Thursday, May 14, 2015
We headed north this time, towards Newcastle where our nephew and his wife would be flying into for a visit. This city known for its shipping of coal has a reputation for night life and all that goes with it: clubs, music, events, and restaurants. It also features several marinas, one of which we were checking out along with other ports of call further north.
It was blustery and chilly but we enjoyed walking the streets of Tynemouth after visiting Tynemouth’s headland with yet another priory and castle. This one had the typical convoluted history (to me) as other old and crumbling ruins: began as a smaller building in 600s; later sacked by the Danes in 800s (St. Hilda’s nuns who went there to be safe found themselves massacred at one of these attacks); rebuilt during Norman times (1000-1300s), and, later the monastic buildings were dismantled during Henry VIII’s dissolution of the Catholic Church’s holdings 1536-40.
But, the castle and Prior’s house were saved. The castle ended up being the birthplace of the 9th Earl of Northumbria, Henry Percy in 1854, and there’s a beautiful chapel still on the grounds. This 9th Earl Percy was the grandson of the 6th who was originally betrothed to Anne Boleyn prior to her becoming Henry VIII’s second wife. If only she had known where her future was headed….
This priory was also on a headland similar to Whitby. The reason for the prominent placement of these priories is they weren’t serving as retreats from the world but as missions to spread the word of Christianity. Therefore, it made perfect sense to site these grand behemoths in actively trading ports found where river mouths ran into the sea.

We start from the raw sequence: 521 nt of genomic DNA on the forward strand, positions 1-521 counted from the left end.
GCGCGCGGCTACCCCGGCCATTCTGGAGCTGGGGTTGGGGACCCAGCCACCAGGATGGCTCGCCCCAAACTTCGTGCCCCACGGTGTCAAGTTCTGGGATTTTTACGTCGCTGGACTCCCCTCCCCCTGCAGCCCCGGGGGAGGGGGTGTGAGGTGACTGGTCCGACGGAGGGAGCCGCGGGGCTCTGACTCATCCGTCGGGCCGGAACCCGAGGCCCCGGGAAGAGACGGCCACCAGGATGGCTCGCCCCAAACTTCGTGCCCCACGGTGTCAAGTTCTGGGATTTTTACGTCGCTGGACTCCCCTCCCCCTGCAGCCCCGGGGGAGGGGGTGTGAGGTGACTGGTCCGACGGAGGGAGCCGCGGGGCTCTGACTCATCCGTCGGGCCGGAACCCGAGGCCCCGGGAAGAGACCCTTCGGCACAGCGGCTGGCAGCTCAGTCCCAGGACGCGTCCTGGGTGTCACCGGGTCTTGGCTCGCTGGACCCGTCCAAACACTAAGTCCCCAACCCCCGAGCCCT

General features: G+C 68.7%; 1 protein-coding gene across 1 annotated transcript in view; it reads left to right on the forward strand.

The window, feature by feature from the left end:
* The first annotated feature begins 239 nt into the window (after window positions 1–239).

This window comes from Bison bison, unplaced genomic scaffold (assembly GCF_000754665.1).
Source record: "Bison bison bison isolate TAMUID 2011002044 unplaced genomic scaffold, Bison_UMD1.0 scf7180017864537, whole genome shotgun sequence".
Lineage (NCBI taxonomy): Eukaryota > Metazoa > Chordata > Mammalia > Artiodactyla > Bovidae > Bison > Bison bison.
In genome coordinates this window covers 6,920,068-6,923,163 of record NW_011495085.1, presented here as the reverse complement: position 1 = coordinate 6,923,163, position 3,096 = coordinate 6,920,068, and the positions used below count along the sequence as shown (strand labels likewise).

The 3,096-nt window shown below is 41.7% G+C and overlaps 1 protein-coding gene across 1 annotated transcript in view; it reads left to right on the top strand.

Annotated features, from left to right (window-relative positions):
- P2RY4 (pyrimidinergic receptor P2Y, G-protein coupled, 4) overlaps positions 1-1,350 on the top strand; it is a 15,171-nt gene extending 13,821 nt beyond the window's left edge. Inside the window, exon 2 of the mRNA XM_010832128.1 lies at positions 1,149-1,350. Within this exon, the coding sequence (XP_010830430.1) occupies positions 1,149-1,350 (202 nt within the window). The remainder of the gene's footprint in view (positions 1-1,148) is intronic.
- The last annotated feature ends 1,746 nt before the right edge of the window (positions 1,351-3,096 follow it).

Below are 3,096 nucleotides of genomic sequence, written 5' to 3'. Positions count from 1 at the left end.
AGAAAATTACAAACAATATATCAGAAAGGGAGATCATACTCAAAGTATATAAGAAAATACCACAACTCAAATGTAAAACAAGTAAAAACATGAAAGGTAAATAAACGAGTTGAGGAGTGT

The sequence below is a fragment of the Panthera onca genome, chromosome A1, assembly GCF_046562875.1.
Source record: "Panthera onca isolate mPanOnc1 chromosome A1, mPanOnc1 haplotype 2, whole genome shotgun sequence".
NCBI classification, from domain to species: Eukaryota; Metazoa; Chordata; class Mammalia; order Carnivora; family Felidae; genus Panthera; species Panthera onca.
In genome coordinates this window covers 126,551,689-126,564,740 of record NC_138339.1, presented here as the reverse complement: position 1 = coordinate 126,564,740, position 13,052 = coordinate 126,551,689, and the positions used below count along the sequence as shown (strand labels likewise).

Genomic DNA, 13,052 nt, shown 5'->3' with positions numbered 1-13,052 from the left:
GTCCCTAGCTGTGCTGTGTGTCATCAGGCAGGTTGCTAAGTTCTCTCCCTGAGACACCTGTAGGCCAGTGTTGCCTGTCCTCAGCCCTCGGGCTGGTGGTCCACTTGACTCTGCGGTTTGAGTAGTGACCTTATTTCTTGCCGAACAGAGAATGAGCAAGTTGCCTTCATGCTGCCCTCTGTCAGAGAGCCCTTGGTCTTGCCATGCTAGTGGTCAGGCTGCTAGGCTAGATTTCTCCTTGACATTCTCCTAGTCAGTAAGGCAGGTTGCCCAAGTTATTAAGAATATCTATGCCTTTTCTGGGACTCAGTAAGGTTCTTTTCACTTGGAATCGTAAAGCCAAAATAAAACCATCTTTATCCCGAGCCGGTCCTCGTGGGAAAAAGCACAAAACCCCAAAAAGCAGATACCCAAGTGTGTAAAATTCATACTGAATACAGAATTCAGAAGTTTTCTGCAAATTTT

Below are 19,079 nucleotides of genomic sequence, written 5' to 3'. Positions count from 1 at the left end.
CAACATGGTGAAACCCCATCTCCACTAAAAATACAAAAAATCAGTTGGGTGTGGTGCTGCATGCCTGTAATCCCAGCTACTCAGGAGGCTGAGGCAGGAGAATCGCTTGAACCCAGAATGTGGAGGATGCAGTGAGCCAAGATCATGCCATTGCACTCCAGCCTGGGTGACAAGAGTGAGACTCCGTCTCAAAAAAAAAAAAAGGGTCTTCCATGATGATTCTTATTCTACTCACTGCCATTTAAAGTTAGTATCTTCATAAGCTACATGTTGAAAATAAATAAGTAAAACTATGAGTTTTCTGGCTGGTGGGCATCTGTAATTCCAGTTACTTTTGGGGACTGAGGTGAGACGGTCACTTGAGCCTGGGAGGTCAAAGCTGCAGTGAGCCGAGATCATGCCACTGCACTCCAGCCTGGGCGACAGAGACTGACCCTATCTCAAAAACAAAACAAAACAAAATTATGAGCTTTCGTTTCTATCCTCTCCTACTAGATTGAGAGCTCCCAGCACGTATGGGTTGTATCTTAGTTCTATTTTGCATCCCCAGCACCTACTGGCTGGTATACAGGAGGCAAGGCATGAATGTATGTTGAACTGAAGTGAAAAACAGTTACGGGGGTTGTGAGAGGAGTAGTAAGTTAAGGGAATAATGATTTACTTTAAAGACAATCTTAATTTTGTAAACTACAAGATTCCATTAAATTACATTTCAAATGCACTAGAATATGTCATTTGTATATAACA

This particular site remained in use as a garrison for British troops but then, like most of these magnificent ruins, evolved eventually into an English Heritage site for people like us to troop around while trying to imagine what it was like way back when.
Walking down the streets running parallel to the river Max spotted some people-watchers
who were sitting above a spot where a famous musician ate some fish and chips.
Getting back in the car we headed for one of Newcastle marina’s when we saw some boats sailing in this brisk wind.
We hopped out and met up with the sailors with one captain letting Max try his hand.
This sailing club has been in existence for more than 100 years, and these guys are part of a group who meet Tuesdays, Thursdays and Saturdays at 11:00 a.m. to race. A nice way to enjoy the simple pleasures of sailing.
The rest of the day entailed driving to and checking out marinas in Newcastle (a bit out of town if using the one close to the river mouth), Blythe (small and very industrial), and Amble (extremely friendly with access 2hrs-45 mins to 3hrs-45 mins either side of high tide depending on whether spring or neap tide). By the end of the day we were ready to head home happy to be returning to Hartlepool.